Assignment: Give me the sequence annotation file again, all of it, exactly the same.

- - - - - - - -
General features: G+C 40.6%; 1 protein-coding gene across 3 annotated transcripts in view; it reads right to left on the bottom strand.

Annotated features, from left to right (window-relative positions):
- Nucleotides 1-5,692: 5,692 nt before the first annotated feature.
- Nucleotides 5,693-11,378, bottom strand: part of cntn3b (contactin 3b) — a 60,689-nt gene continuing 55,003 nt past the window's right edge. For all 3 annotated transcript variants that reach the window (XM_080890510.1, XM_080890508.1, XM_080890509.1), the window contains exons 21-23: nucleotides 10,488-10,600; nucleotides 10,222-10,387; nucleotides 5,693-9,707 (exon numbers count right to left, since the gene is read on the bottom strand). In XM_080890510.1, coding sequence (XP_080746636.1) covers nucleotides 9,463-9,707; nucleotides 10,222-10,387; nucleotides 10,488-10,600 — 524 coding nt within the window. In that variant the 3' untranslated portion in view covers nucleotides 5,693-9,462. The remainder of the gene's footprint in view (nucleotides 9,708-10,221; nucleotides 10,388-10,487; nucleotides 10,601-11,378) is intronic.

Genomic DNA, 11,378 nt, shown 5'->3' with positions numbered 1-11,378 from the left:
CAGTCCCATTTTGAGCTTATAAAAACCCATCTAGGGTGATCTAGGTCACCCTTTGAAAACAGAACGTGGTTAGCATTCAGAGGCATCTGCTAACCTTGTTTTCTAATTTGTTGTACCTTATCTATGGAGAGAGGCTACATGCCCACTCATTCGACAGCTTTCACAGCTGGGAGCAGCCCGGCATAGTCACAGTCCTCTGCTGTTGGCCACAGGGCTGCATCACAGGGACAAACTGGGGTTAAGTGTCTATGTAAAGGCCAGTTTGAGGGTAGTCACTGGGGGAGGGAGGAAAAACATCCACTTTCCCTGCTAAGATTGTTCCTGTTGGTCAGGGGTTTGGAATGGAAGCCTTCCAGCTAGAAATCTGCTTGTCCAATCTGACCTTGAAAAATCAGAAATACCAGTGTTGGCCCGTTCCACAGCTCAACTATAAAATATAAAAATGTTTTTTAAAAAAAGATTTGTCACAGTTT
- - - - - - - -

General features: G+C 40.6%; 1 protein-coding gene across 3 annotated transcripts in view; it reads right to left on the bottom strand.

Annotated features, from left to right (window-relative positions):
- Nucleotides 1-5,692: 5,692 nt before the first annotated feature.
- Nucleotides 5,693-11,378, bottom strand: part of cntn3b (contactin 3b) — a 60,689-nt gene continuing 55,003 nt past the window's right edge. For all 3 annotated transcript variants that reach the window (XM_080890510.1, XM_080890508.1, XM_080890509.1), the window contains exons 21-23: nucleotides 10,488-10,600; nucleotides 10,222-10,387; nucleotides 5,693-9,707 (exon numbers count right to left, since the gene is read on the bottom strand). In XM_080890510.1, coding sequence (XP_080746636.1) covers nucleotides 9,463-9,707; nucleotides 10,222-10,387; nucleotides 10,488-10,600 — 524 coding nt within the window. In that variant the 3' untranslated portion in view covers nucleotides 5,693-9,462. The remainder of the gene's footprint in view (nucleotides 9,708-10,221; nucleotides 10,388-10,487; nucleotides 10,601-11,378) is intronic.

Genomic DNA, 11,378 nt, shown 5'->3' with positions numbered 1-11,378 from the left:
CAGTCCCATTTTGAGCTTATAAAAACCCATCTAGGGTGATCTAGGTCACCCTTTGAAAACAGAACGTGGTTAGCATTCAGAGGCATCTGCTAACCTTGTTTTCTAATTTGTTGTACCTTATCTATGGAGAGAGGCTACATGCCCACTCATTCGACAGCTTTCACAGCTGGGAGCAGCCCGGCATAGTCACAGTCCTCTGCTGTTGGCCACAGGGCTGCATCACAGGGACAAACTGGGGTTAAGTGTCTATGTAAAGGCCAGTTTGAGGGTAGTCACTGGGGGAGGGAGGAAAAACATCCACTTTCCCTGCTAAGATTGTTCCTGTTGGTCAGGGGTTTGGAATGGAAGCCTTCCAGCTAGAAATCTGCTTGTCCAATCTGACCTTGAAAAATCAGAAATACCAGTGTTGGCCCGTTCCACAGCTCAACTATAAAATATAAAAATGTTTTTTAAAAAAAGATTTGTCACAGTTT